When things change

The number of things that can change in the middle of your project are mind boggling. Here’s a list of things I’ve seen change in the middle of building software:

  1. A team member left – this disrupted the team and meant that timelines changed. We had to rethink what we could still achieve in the time
  2. A feature was more complicated than we thought – this required a reconsideration of what we were trying to achieve and meant we found an easier interim solution
  3. Someone else released a similar product – we needed to think about whether our product could compete and replanned based on the existence of the other product
  4. Money dried up – because we were following an agile approach we were capable of just stopping where we were, but we decided to plan out a few additional months of the most important work, planned with the knowledge that there might not be any more active development for a while
  5. The domain changed – more than once, the world threw us a curve ball: someone created a new category of stuff we had to deal with, a new set of users appeared (using iPads!), users became fixated on a particular feature, Brexit happened. Depending on the scale of the change we did everything from adding new features to the plan to stopping entirely and starting a fresh plan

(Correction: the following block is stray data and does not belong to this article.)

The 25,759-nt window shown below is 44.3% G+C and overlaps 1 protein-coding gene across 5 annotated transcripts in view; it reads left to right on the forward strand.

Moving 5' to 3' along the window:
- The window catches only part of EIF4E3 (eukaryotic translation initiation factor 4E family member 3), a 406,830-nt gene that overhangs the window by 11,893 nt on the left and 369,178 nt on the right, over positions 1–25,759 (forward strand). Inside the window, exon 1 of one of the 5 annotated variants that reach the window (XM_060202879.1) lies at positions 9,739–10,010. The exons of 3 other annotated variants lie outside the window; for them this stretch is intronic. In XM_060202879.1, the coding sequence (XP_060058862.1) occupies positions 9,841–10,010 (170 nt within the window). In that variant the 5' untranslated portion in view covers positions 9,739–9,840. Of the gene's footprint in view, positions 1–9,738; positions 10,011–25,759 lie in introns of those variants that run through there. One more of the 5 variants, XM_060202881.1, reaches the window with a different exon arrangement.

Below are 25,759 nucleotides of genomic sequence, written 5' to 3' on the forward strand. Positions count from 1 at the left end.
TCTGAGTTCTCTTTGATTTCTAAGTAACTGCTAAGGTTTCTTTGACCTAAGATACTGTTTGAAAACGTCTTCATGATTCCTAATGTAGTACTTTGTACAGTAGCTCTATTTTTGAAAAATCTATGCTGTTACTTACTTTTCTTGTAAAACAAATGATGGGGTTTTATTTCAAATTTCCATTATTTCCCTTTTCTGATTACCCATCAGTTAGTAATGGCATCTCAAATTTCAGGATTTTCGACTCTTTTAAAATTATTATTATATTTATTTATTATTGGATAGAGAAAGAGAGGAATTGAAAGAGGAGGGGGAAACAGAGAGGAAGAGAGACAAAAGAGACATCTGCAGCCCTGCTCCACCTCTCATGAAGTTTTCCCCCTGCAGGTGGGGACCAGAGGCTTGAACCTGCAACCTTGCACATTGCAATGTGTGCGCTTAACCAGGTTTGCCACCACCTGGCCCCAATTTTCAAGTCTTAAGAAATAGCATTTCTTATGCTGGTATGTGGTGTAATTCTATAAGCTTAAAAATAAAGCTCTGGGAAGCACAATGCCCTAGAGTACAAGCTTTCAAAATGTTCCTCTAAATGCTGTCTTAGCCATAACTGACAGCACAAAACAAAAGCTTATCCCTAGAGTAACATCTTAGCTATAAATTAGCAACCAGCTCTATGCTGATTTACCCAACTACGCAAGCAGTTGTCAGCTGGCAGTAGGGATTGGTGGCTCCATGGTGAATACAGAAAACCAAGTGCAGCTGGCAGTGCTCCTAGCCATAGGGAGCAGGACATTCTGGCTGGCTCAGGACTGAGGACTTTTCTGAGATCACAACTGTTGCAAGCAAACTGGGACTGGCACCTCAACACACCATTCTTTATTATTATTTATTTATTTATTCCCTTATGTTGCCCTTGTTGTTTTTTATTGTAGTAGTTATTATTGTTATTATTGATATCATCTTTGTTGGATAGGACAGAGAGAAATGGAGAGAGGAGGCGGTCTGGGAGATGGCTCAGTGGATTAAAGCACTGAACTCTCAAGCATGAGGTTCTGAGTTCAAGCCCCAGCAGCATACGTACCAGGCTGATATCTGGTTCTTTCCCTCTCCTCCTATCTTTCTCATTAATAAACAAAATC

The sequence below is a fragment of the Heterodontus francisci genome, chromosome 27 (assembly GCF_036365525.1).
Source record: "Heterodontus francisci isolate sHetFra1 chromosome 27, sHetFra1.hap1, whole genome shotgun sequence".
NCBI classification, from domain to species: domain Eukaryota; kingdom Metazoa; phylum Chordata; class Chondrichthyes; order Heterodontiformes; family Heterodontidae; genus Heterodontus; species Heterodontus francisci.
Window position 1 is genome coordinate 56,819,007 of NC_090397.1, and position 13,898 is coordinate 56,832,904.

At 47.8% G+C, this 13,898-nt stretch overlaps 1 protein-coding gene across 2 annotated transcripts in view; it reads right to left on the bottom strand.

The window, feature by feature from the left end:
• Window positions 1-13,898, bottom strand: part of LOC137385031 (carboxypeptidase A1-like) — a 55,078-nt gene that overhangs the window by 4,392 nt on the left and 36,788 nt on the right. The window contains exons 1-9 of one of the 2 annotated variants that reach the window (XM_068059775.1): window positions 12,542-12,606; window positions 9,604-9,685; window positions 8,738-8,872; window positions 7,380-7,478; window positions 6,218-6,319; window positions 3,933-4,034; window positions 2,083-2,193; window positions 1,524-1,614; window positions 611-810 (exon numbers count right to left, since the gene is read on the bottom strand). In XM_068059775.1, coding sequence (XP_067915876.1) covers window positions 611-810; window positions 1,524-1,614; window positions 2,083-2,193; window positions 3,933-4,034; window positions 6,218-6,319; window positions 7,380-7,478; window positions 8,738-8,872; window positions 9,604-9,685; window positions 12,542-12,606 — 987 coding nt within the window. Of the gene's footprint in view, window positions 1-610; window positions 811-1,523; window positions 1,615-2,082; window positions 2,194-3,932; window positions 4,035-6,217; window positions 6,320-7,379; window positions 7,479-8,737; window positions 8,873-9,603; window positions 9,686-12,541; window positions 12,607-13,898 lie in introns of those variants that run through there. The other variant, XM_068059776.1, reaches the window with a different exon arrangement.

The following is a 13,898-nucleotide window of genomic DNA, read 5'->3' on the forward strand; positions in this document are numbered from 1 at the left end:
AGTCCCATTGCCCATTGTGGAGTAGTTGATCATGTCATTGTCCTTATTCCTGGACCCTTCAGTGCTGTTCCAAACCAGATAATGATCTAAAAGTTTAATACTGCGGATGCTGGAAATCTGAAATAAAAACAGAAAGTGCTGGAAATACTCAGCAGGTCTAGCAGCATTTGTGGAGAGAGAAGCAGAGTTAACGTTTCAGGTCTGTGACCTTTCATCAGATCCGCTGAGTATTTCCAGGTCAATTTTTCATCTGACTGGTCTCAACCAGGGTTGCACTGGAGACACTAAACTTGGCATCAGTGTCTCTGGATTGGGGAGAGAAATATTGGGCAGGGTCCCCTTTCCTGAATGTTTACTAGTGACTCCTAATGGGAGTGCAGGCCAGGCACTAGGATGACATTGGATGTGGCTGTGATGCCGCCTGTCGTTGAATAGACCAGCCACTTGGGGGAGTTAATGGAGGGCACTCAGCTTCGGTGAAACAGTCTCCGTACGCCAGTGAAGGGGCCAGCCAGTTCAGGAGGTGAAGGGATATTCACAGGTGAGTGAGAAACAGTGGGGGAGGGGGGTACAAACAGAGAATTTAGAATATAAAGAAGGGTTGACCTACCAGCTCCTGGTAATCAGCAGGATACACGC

6. The technology changed – someone began deprecating an important library or framework so suddenly we had to plan to get off that technology.

Three things will help massively with this:

  1. You’re much better off if you can identify problems early so set up mechanisms to notice the ones that aren’t obvious
  2. When you see a change coming, communicate with everyone to ensure that nobody inside or outside the team is surprised when it happens
  3. Make changes to accomodate the new reality. Replan. It’s tempting to plough on with the original plan but if things are that bad it might even be necessary to go back and as what you’re building, who for and why?

Communication inside and outside the team